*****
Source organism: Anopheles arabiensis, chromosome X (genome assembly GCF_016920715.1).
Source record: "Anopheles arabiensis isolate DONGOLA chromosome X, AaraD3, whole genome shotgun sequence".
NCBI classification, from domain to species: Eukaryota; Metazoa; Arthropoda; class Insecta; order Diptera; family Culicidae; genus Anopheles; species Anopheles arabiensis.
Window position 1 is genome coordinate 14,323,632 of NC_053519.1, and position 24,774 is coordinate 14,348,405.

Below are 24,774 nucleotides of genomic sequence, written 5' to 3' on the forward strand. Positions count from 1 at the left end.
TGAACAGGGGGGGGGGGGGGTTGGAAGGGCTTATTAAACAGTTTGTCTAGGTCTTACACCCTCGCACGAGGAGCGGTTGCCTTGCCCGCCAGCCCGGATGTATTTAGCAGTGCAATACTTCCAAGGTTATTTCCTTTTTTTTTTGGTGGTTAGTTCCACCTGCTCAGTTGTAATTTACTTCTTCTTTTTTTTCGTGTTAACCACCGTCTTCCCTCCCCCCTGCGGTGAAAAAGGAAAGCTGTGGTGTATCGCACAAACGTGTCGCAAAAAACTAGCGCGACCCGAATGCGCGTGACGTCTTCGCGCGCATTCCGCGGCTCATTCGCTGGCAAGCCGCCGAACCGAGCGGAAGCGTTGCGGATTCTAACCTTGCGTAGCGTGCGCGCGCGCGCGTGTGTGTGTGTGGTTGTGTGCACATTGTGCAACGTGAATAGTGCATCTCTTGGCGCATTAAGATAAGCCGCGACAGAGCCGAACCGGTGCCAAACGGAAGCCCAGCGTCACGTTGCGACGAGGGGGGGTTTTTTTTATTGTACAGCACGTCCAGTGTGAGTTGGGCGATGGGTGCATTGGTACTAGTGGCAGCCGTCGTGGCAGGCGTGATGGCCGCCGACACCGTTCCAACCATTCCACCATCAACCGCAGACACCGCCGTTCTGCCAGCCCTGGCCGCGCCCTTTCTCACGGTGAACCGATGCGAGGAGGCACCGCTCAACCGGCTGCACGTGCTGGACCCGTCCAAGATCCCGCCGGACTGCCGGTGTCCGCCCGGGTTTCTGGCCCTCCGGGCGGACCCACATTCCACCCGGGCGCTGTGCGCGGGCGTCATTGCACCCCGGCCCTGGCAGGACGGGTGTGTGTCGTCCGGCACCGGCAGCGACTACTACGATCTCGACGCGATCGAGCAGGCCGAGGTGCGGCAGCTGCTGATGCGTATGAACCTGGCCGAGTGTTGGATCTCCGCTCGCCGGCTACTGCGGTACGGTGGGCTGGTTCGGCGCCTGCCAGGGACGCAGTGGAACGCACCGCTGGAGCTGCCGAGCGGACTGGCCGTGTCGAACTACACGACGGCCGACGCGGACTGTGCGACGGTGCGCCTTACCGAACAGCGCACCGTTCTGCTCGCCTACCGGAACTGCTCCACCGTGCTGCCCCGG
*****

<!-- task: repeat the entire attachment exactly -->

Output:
Source organism: Anopheles arabiensis, chromosome X (genome assembly GCF_016920715.1).
Source record: "Anopheles arabiensis isolate DONGOLA chromosome X, AaraD3, whole genome shotgun sequence".
NCBI classification, from domain to species: Eukaryota; Metazoa; Arthropoda; class Insecta; order Diptera; family Culicidae; genus Anopheles; species Anopheles arabiensis.
Window position 1 is genome coordinate 14,323,632 of NC_053519.1, and position 24,774 is coordinate 14,348,405.

Below are 24,774 nucleotides of genomic sequence, written 5' to 3' on the forward strand. Positions count from 1 at the left end.
TGAACAGGGGGGGGGGGGGGTTGGAAGGGCTTATTAAACAGTTTGTCTAGGTCTTACACCCTCGCACGAGGAGCGGTTGCCTTGCCCGCCAGCCCGGATGTATTTAGCAGTGCAATACTTCCAAGGTTATTTCCTTTTTTTTTTGGTGGTTAGTTCCACCTGCTCAGTTGTAATTTACTTCTTCTTTTTTTTCGTGTTAACCACCGTCTTCCCTCCCCCCTGCGGTGAAAAAGGAAAGCTGTGGTGTATCGCACAAACGTGTCGCAAAAAACTAGCGCGACCCGAATGCGCGTGACGTCTTCGCGCGCATTCCGCGGCTCATTCGCTGGCAAGCCGCCGAACCGAGCGGAAGCGTTGCGGATTCTAACCTTGCGTAGCGTGCGCGCGCGCGCGTGTGTGTGTGTGGTTGTGTGCACATTGTGCAACGTGAATAGTGCATCTCTTGGCGCATTAAGATAAGCCGCGACAGAGCCGAACCGGTGCCAAACGGAAGCCCAGCGTCACGTTGCGACGAGGGGGGGTTTTTTTTATTGTACAGCACGTCCAGTGTGAGTTGGGCGATGGGTGCATTGGTACTAGTGGCAGCCGTCGTGGCAGGCGTGATGGCCGCCGACACCGTTCCAACCATTCCACCATCAACCGCAGACACCGCCGTTCTGCCAGCCCTGGCCGCGCCCTTTCTCACGGTGAACCGATGCGAGGAGGCACCGCTCAACCGGCTGCACGTGCTGGACCCGTCCAAGATCCCGCCGGACTGCCGGTGTCCGCCCGGGTTTCTGGCCCTCCGGGCGGACCCACATTCCACCCGGGCGCTGTGCGCGGGCGTCATTGCACCCCGGCCCTGGCAGGACGGGTGTGTGTCGTCCGGCACCGGCAGCGACTACTACGATCTCGACGCGATCGAGCAGGCCGAGGTGCGGCAGCTGCTGATGCGTATGAACCTGGCCGAGTGTTGGATCTCCGCTCGCCGGCTACTGCGGTACGGTGGGCTGGTTCGGCGCCTGCCAGGGACGCAGTGGAACGCACCGCTGGAGCTGCCGAGCGGACTGGCCGTGTCGAACTACACGACGGCCGACGCGGACTGTGCGACGGTGCGCCTTACCGAACAGCGCACCGTTCTGCTCGCCTACCGGAACTGCTCCACCGTGCTGCCCCGG